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What the hell is a CSU?

by Archives September 22, 2009

The Concordia Student Union’s mandate is to represent you and all your undergrad friends.
The CSU has been around for 30 years, and so, has a long and storied history. We won’t get into the nitty-gritty of it, but the CSU has been governed both by conservatives and radicals. While some executives were known to try to pass their own agenda during their days of glory, the CSU is really there to represent the roughly 30,000 undergraduate students at Concordia. It is supposed to represent the interests of its members and act in favour of them, whether that means supplying students with a health plan, offering them a free meal or ensuring that the university stays “green.”

The CSU is governed by its executive and council of representatives. At the end of every school year, undergraduate students elect the representatives for the following year. The executives, who don’t have voting privileges, are elected as a slate, or a group. Each member of the slate runs for a specific executive position like president, VP communications, VP external or VP student life.
Last year, students voted for the eight-member “Vision” slate. The runners-up, Change, tried to call shenanigans and have the whole election thrown out the window. But their cries fell short, the results were declared valid, and Vision took office.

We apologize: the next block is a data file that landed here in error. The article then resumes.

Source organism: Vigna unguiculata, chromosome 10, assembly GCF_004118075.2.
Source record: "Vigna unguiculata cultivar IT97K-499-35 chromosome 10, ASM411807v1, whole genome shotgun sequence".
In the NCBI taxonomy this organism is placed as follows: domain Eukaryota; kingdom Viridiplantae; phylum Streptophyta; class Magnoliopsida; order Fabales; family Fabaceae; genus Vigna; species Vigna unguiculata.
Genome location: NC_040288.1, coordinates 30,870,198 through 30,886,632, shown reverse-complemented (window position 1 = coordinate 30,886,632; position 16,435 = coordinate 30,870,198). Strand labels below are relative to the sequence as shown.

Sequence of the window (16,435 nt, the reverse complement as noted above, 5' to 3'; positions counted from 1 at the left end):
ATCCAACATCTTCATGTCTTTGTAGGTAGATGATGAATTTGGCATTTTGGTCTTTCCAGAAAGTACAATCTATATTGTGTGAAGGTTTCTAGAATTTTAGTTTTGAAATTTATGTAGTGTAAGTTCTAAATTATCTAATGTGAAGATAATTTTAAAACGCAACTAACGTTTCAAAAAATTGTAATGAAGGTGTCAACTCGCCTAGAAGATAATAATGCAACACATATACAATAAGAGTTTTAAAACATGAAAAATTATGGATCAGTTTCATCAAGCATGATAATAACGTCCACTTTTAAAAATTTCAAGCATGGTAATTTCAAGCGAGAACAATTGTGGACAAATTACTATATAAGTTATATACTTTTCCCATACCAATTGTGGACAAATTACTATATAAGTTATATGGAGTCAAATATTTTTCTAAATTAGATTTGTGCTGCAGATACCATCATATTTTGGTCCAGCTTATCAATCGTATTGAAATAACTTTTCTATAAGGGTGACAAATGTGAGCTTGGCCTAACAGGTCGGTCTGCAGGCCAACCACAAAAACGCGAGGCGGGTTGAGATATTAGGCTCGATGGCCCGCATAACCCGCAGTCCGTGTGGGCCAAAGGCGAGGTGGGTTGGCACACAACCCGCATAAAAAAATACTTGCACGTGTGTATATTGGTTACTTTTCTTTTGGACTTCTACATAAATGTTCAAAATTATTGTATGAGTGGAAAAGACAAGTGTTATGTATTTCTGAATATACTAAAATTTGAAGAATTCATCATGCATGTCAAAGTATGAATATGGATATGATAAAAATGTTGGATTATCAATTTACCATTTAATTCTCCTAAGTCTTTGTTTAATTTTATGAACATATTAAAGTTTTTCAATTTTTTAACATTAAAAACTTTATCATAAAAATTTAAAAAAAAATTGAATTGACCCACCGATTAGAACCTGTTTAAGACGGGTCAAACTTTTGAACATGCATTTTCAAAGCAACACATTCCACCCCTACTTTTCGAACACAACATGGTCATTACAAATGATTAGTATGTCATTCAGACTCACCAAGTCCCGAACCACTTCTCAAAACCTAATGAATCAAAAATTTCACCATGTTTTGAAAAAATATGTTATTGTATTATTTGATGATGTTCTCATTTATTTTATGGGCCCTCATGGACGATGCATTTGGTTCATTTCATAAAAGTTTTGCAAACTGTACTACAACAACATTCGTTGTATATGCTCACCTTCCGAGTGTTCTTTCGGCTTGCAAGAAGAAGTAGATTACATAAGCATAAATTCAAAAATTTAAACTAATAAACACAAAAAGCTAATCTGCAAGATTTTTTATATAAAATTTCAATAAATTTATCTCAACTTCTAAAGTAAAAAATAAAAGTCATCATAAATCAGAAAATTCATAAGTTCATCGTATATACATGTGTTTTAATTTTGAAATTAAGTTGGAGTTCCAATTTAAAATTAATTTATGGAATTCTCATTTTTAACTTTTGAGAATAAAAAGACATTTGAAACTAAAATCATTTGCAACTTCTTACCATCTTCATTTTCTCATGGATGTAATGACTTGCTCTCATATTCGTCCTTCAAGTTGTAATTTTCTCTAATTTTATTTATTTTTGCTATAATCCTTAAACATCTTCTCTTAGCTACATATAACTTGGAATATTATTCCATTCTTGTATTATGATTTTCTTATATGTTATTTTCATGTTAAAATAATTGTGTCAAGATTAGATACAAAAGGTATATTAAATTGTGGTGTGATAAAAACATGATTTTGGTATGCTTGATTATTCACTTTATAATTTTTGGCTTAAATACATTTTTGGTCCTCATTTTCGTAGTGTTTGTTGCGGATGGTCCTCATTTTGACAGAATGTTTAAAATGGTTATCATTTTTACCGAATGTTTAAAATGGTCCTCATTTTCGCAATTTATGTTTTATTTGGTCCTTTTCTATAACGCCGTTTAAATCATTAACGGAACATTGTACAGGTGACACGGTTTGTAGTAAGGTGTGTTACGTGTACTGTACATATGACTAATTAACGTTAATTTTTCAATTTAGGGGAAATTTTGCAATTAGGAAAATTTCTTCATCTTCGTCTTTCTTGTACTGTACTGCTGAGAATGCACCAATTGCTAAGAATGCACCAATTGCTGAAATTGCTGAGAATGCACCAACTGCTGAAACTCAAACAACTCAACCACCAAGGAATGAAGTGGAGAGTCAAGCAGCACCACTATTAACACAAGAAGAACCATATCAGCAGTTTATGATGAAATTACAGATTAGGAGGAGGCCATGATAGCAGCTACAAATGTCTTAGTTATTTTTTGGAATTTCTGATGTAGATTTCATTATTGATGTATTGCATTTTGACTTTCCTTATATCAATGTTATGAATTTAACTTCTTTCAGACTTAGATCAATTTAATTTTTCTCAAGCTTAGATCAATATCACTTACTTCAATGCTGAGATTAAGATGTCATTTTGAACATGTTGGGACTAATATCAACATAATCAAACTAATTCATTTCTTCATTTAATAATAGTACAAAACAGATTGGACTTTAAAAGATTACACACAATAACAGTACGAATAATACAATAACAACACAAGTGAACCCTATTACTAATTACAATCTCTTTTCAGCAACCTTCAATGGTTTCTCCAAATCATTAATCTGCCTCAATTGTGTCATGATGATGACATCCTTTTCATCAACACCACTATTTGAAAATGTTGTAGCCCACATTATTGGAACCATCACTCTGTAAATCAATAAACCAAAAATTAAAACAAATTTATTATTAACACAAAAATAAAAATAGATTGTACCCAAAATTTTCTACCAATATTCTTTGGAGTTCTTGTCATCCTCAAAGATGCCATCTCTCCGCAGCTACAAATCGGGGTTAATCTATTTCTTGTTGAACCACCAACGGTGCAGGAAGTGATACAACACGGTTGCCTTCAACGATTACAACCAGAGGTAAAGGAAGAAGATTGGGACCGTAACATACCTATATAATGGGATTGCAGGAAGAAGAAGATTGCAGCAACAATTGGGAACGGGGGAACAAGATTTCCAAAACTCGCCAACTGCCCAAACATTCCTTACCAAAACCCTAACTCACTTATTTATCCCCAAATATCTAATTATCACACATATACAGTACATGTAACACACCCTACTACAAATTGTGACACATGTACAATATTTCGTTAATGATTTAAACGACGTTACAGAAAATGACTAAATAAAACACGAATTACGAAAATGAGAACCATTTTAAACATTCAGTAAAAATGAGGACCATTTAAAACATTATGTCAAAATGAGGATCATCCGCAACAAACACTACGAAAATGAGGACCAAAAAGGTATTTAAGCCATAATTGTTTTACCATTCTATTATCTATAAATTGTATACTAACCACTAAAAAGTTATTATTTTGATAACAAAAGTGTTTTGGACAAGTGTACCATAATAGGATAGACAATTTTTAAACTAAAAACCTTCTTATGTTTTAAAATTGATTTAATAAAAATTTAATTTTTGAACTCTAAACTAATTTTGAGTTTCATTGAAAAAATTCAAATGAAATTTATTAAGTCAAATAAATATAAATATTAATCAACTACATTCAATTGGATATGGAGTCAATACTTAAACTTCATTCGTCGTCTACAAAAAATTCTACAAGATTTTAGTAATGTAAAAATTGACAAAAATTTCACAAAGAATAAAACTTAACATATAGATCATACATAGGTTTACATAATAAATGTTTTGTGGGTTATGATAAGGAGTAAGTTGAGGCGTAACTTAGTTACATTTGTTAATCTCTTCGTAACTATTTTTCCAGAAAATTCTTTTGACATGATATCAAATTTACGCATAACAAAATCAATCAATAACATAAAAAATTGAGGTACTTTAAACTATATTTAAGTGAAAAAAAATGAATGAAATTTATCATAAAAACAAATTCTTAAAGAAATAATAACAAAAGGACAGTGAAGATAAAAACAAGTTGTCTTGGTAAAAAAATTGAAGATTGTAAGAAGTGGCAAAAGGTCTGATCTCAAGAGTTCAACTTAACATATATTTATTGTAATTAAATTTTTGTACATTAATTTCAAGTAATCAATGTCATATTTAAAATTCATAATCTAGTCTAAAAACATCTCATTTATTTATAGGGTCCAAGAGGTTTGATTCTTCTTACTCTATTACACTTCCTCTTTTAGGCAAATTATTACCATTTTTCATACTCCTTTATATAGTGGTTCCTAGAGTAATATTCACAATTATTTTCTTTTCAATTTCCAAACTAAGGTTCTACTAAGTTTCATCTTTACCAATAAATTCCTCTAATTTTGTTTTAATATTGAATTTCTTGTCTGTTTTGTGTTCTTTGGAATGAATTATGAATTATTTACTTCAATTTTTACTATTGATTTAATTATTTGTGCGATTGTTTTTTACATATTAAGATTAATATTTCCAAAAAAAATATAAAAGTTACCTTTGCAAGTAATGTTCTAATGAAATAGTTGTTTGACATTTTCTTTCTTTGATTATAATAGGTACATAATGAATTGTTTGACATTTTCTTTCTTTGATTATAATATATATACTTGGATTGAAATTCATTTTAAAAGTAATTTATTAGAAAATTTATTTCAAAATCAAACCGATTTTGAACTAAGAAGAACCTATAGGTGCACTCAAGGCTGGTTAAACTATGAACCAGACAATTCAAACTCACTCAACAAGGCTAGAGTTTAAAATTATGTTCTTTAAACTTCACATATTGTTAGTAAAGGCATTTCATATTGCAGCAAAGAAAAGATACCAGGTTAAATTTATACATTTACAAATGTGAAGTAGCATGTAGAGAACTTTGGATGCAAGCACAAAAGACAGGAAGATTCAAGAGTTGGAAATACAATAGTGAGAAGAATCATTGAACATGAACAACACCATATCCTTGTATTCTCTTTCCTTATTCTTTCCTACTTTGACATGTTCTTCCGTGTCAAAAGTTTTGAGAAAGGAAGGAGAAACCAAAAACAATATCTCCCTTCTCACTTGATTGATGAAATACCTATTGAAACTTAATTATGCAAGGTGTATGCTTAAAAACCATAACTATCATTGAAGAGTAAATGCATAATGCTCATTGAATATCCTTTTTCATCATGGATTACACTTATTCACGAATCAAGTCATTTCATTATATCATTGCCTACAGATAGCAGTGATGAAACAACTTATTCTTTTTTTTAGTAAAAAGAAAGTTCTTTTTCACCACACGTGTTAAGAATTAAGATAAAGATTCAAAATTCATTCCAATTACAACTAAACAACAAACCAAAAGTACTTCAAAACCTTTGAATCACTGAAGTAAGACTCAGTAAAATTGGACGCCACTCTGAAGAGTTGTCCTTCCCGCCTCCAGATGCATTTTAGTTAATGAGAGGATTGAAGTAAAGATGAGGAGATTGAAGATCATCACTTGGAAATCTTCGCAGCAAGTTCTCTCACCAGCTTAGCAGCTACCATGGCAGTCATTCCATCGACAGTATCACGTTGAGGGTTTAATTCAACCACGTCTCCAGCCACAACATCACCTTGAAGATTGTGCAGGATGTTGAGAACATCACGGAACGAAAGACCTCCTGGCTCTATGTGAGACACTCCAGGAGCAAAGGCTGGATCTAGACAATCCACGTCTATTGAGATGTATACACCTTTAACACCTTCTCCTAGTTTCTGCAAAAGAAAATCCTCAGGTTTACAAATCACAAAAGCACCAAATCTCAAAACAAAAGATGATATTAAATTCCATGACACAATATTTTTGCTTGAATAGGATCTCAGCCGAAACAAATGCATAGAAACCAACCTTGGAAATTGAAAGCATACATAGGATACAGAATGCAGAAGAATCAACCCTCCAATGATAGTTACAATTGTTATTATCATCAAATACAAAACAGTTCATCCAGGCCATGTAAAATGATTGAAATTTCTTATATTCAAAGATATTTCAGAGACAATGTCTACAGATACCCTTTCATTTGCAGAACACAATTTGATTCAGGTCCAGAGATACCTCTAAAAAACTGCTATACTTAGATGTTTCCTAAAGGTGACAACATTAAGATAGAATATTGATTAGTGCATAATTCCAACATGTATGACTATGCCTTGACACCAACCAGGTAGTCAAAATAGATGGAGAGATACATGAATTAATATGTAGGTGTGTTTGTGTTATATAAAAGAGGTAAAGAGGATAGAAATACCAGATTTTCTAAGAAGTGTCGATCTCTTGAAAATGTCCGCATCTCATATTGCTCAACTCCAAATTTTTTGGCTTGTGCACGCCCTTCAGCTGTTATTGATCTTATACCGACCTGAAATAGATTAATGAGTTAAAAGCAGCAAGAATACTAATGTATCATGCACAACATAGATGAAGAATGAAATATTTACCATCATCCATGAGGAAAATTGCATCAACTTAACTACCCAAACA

Representation on the council of representatives is set and adjusted annually to reflect enrolment at the university. Students who run for council typically attach themselves to a slate.
At the polls last year, 27 councillors were elected; 12 from Arts and Science, six from John Molson School of Business, three from Engineering, three from Fine Arts and three Independent students.
Two councillors – one from Arts and Science, and one Independent – have since resigned.

Councillors and the executive hold regular meetings at either Loyola or SGW campus. These meetings are where motions are presented and decisions are made. These meetings are also where you, as a member of the Union, can voice the concerns you have about a given topic. For the most part, council meetings are open to the public. But they will kick you out of the room when they want to talk about stuff in private. Don’t take it personally.

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